Planning a roadmap allows you to realize all these benefits sooner. Assuming you haven’t already built an invoice automation solution in-house, this is a perfect opportunity to partner with an external accounts payable solution provider. Your invoice automation solution candidates should be evaluated for their functionality, flexibility, technology, maturity, implementation time, B2B payment solutions, supplier footprint, and expertise in your setup and ERP investment. That last point is especially important if your parent company and subsidiaries all use the same ERP, as the efficiency gains can be massive.
If invoice automation is going to scale across your organization, it is wise to consider whether 3-way purchase order matching, line-item capture, and other controls are required. You will be evaluating for the broader organization. So, it’s important to document these requirements in your selection of a solution and to talk openly about your goals and selection process with potential providers. They, in turn, should be able to give you an indication of your return on investment.
By choosing the right solution, you’ll standardize processes, replacing the various solutions seen across the subsidiaries. Various business units may even have invoice automation in place already that will need to be migrated. It will be worth the efficiencies you’ll create by doing so.
When your manufacturing organization is globalized and complex, sweeping changes need to be carefully planned and iterated. It’s important to ask yourself a few questions about your organization before determining how an invoice automation solution could be introduced across your organization:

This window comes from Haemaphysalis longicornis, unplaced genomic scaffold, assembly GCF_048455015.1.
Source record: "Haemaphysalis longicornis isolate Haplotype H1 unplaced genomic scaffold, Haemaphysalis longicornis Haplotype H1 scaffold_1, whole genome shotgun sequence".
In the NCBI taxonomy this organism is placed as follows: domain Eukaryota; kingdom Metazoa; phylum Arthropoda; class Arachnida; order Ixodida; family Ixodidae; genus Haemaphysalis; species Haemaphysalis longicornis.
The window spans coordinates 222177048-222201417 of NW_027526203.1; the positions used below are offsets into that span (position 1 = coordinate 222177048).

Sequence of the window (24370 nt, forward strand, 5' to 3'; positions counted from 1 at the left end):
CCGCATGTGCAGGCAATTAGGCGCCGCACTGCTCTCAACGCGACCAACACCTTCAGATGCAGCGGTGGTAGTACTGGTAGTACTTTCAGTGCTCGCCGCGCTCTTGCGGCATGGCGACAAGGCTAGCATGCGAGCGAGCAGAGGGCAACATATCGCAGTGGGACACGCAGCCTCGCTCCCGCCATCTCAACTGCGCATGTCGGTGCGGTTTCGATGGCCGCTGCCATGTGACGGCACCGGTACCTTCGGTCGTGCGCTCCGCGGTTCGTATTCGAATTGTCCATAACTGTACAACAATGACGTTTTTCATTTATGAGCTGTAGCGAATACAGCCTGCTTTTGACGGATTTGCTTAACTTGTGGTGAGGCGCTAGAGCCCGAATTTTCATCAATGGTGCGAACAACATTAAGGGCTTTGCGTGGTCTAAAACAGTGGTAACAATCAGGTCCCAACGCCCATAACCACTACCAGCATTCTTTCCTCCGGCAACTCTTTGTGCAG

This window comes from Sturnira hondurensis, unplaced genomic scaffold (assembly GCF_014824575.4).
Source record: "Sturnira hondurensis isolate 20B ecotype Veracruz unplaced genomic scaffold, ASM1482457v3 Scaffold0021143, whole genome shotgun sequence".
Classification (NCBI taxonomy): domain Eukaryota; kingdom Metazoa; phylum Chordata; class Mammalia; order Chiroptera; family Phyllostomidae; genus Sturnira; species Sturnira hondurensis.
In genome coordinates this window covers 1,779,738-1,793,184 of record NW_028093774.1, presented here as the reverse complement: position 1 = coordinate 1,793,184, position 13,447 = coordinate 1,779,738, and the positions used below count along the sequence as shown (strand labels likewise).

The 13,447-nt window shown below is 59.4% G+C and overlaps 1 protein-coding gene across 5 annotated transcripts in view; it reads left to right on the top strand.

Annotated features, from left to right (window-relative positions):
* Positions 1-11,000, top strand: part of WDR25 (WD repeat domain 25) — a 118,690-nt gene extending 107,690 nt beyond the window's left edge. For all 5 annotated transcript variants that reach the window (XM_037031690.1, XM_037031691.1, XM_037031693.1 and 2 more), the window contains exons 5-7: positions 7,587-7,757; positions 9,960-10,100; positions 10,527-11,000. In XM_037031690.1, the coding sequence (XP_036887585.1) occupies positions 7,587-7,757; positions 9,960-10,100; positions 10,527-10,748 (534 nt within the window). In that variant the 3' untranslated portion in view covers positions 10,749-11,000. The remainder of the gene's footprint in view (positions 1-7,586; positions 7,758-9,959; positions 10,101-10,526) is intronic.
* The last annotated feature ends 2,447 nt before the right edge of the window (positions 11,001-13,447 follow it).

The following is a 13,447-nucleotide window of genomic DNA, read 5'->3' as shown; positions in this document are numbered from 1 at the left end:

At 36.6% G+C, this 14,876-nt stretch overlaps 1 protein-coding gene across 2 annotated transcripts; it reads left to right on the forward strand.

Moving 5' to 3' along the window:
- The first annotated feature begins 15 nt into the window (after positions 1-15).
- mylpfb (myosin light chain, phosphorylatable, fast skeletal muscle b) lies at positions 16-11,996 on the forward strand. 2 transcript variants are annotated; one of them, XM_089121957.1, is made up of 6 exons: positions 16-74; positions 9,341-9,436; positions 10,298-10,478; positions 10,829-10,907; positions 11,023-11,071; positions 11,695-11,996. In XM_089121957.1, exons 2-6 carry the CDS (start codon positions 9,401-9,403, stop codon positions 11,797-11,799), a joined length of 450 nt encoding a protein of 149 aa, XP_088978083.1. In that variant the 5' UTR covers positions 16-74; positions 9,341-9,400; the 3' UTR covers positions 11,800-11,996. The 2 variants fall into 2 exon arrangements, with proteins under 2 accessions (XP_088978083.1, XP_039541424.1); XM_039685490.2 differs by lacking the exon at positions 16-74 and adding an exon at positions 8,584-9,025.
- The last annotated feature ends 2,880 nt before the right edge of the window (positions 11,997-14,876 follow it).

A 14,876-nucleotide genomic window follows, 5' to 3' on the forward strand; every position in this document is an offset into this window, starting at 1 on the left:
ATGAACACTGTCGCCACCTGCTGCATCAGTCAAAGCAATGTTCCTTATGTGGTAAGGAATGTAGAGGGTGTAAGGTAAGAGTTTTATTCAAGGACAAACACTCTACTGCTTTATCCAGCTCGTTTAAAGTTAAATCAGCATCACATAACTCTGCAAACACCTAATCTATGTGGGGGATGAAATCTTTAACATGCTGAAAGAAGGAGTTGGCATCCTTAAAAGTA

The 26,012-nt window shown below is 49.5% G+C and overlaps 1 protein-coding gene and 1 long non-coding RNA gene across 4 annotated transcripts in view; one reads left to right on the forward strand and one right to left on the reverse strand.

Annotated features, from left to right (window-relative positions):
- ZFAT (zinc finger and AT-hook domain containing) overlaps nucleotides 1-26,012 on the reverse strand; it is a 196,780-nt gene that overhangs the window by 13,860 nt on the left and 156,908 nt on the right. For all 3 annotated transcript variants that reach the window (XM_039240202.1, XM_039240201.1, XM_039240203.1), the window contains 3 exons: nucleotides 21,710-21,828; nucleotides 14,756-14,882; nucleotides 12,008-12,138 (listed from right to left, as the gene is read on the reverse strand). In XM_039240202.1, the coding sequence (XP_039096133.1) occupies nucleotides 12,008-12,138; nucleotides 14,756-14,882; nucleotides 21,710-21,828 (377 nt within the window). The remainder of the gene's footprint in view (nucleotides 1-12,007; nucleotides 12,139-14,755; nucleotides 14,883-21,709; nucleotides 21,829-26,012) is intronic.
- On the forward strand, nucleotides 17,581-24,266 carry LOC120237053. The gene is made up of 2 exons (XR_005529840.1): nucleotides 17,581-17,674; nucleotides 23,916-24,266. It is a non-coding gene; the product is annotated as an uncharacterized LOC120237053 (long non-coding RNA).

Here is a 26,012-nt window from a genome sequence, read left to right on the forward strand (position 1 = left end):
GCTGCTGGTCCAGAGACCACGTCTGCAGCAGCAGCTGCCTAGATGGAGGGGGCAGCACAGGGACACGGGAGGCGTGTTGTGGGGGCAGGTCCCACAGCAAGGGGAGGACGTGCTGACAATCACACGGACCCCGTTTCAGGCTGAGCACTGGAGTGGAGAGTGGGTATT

- Is there any part of the organization that is not leveraging payments automation via the AP solution provider I intend to use?
- Do my suppliers “cross-pollinate” across my subsidiaries?
- Is there a particular subsidiary or business unit that is set up particularly well to start using the intended invoice automation solution?
- Does any subsidiary or business unit already have an invoice automation solution in place?
- Is there a particular subsidiary or business unit that is feeling more “invoice pain” than the others?
- Can I establish a proof-of-concept at one or more subsidiaries or business units to begin automating invoice processing? Could this be leveraged as a quick win to gain momentum?
- If so, how would I envision the rest of the subsidiaries or business units getting started with the new solution?
- Should my organization implement my provider’s payment solutions first to help fund my invoice automation solution?
When you have an organization with multiple subsidiaries or business units, it is important to do a thorough analysis of where your organization would see the greatest gains for implementing an invoice automation solution. The benefits of an invoice automation solution to large, complex manufacturers are clear. These companies also need a best-in-class invoice-to-pay solution partner to continue the scalability and standardization through the entire process. As is the case with most enterprise IT projects, it’s important to make the purchase decision that will scale to your organization’s needs and equally important to define the most effective way to roll it out.